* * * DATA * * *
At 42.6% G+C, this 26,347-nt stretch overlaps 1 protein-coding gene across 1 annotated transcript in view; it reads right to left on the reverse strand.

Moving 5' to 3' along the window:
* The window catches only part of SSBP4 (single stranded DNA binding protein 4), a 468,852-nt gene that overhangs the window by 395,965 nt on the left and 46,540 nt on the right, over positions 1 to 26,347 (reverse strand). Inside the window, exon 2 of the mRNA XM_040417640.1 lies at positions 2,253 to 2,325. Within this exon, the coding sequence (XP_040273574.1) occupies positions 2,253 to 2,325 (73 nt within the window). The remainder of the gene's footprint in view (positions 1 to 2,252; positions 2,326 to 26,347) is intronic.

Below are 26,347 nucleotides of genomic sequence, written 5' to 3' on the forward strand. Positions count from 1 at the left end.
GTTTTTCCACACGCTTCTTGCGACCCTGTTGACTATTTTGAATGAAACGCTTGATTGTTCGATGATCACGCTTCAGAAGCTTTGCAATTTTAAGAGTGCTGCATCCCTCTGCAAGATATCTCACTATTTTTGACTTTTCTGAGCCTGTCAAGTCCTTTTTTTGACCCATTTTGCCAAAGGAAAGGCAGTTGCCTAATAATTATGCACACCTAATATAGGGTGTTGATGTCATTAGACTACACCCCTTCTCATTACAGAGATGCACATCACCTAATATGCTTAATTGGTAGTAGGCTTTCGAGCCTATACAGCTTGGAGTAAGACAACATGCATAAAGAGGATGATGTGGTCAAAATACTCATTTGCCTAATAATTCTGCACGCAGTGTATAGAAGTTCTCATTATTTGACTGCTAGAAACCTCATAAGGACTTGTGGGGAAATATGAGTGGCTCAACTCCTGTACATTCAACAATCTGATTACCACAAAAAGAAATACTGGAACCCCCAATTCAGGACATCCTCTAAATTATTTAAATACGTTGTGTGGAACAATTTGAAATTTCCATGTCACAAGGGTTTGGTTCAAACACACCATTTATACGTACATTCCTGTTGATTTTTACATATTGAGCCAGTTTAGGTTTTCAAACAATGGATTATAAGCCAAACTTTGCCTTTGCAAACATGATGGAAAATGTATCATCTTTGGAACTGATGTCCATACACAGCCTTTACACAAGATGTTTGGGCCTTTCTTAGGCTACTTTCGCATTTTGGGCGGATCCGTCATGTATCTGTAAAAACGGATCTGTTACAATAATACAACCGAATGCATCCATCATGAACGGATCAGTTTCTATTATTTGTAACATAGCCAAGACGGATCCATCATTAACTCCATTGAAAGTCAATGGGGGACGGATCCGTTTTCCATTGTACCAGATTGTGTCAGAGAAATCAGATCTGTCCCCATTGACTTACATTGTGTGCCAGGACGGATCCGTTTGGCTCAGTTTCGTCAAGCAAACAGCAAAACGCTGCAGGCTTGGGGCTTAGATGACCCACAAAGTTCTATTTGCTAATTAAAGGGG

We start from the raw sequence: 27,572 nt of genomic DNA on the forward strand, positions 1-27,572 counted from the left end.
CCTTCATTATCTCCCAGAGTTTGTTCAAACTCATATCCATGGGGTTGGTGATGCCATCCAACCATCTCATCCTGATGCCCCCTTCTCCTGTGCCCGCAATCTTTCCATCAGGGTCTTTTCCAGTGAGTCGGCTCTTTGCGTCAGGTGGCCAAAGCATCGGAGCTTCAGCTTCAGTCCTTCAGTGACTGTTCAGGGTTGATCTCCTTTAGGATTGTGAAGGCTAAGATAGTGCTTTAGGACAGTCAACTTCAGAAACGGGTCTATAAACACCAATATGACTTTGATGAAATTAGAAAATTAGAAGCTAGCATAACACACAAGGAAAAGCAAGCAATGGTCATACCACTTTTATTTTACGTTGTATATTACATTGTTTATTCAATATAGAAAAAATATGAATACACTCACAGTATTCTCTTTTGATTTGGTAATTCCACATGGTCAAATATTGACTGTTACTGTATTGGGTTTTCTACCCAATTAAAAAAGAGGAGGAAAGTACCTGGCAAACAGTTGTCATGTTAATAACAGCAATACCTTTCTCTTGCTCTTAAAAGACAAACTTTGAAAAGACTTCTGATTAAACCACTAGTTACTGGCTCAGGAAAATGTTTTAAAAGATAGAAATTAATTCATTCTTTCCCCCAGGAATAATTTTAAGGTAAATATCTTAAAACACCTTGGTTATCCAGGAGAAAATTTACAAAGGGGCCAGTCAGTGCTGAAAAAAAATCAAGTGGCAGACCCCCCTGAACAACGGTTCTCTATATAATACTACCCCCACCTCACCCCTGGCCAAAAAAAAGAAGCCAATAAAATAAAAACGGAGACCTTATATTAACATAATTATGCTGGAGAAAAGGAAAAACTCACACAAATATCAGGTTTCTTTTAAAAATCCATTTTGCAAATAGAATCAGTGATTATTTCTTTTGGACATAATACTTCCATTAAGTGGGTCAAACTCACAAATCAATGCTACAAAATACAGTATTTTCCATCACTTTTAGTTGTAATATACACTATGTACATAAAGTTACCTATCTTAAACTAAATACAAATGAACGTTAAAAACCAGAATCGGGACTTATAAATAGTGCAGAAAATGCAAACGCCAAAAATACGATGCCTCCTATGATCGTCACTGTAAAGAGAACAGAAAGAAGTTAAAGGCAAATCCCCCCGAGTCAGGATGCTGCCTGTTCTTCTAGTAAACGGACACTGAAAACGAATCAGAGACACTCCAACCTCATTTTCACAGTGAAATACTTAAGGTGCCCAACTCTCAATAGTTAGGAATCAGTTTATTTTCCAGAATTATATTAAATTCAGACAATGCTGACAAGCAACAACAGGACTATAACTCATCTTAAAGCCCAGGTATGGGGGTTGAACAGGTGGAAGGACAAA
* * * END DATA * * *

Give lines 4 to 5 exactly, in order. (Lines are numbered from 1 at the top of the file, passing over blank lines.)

Below are 26,347 nucleotides of genomic sequence, written 5' to 3' on the forward strand. Positions count from 1 at the left end.
GTTTTTCCACACGCTTCTTGCGACCCTGTTGACTATTTTGAATGAAACGCTTGATTGTTCGATGATCACGCTTCAGAAGCTTTGCAATTTTAAGAGTGCTGCATCCCTCTGCAAGATATCTCACTATTTTTGACTTTTCTGAGCCTGTCAAGTCCTTTTTTTGACCCATTTTGCCAAAGGAAAGGCAGTTGCCTAATAATTATGCACACCTAATATAGGGTGTTGATGTCATTAGACTACACCCCTTCTCATTACAGAGATGCACATCACCTAATATGCTTAATTGGTAGTAGGCTTTCGAGCCTATACAGCTTGGAGTAAGACAACATGCATAAAGAGGATGATGTGGTCAAAATACTCATTTGCCTAATAATTCTGCACGCAGTGTATAGAAGTTCTCATTATTTGACTGCTAGAAACCTCATAAGGACTTGTGGGGAAATATGAGTGGCTCAACTCCTGTACATTCAACAATCTGATTACCACAAAAAGAAATACTGGAACCCCCAATTCAGGACATCCTCTAAATTATTTAAATACGTTGTGTGGAACAATTTGAAATTTCCATGTCACAAGGGTTTGGTTCAAACACACCATTTATACGTACATTCCTGTTGATTTTTACATATTGAGCCAGTTTAGGTTTTCAAACAATGGATTATAAGCCAAACTTTGCCTTTGCAAACATGATGGAAAATGTATCATCTTTGGAACTGATGTCCATACACAGCCTTTACACAAGATGTTTGGGCCTTTCTTAGGCTACTTTCGCATTTTGGGCGGATCCGTCATGTATCTGTAAAAACGGATCTGTTACAATAATACAACCGAATGCATCCATCATGAACGGATCAGTTTCTATTATTTGTAACATAGCCAAGACGGATCCATCATTAACTCCATTGAAAGTCAATGGGGGACGGATCCGTTTTCCATTGTACCAGATTGTGTCAGAGAAATCAGATCTGTCCCCATTGACTTACATTGTGTGCCAGGACGGATCCGTTTGGCTCAGTTTCGTCAAGCAAACAGCAAAACGCTGCAGGCTTGGGGCTTAGATGACCCACAAAGTTCTATTTGCTAATTAAAGGGG